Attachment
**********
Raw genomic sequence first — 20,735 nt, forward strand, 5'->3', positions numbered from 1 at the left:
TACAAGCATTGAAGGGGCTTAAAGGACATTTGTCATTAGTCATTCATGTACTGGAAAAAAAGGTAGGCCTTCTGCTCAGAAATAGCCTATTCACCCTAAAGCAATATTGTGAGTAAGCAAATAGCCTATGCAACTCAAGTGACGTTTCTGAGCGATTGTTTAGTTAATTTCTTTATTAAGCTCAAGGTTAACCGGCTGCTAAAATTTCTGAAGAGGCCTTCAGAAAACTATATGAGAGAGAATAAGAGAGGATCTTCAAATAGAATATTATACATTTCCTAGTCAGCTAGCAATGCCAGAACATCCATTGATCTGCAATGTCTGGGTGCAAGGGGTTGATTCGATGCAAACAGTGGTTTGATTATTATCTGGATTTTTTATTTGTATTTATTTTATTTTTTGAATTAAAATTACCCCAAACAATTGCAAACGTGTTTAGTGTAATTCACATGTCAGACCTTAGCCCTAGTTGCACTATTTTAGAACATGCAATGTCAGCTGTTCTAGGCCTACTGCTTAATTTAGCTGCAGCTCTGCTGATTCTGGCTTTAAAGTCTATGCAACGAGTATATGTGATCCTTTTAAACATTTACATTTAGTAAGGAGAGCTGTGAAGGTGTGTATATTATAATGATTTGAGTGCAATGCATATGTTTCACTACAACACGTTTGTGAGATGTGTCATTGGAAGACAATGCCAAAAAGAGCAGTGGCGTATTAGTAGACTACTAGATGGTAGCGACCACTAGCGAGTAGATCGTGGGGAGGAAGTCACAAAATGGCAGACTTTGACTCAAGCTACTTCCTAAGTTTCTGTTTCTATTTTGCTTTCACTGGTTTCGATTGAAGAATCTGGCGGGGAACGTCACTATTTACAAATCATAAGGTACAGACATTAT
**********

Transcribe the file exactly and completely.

Raw genomic sequence first — 20,735 nt, forward strand, 5'->3', positions numbered from 1 at the left:
TACAAGCATTGAAGGGGCTTAAAGGACATTTGTCATTAGTCATTCATGTACTGGAAAAAAAGGTAGGCCTTCTGCTCAGAAATAGCCTATTCACCCTAAAGCAATATTGTGAGTAAGCAAATAGCCTATGCAACTCAAGTGACGTTTCTGAGCGATTGTTTAGTTAATTTCTTTATTAAGCTCAAGGTTAACCGGCTGCTAAAATTTCTGAAGAGGCCTTCAGAAAACTATATGAGAGAGAATAAGAGAGGATCTTCAAATAGAATATTATACATTTCCTAGTCAGCTAGCAATGCCAGAACATCCATTGATCTGCAATGTCTGGGTGCAAGGGGTTGATTCGATGCAAACAGTGGTTTGATTATTATCTGGATTTTTTATTTGTATTTATTTTATTTTTTGAATTAAAATTACCCCAAACAATTGCAAACGTGTTTAGTGTAATTCACATGTCAGACCTTAGCCCTAGTTGCACTATTTTAGAACATGCAATGTCAGCTGTTCTAGGCCTACTGCTTAATTTAGCTGCAGCTCTGCTGATTCTGGCTTTAAAGTCTATGCAACGAGTATATGTGATCCTTTTAAACATTTACATTTAGTAAGGAGAGCTGTGAAGGTGTGTATATTATAATGATTTGAGTGCAATGCATATGTTTCACTACAACACGTTTGTGAGATGTGTCATTGGAAGACAATGCCAAAAAGAGCAGTGGCGTATTAGTAGACTACTAGATGGTAGCGACCACTAGCGAGTAGATCGTGGGGAGGAAGTCACAAAATGGCAGACTTTGACTCAAGCTACTTCCTAAGTTTCTGTTTCTATTTTGCTTTCACTGGTTTCGATTGAAGAATCTGGCGGGGAACGTCACTATTTACAAATCATAAGGTACAGACATTAT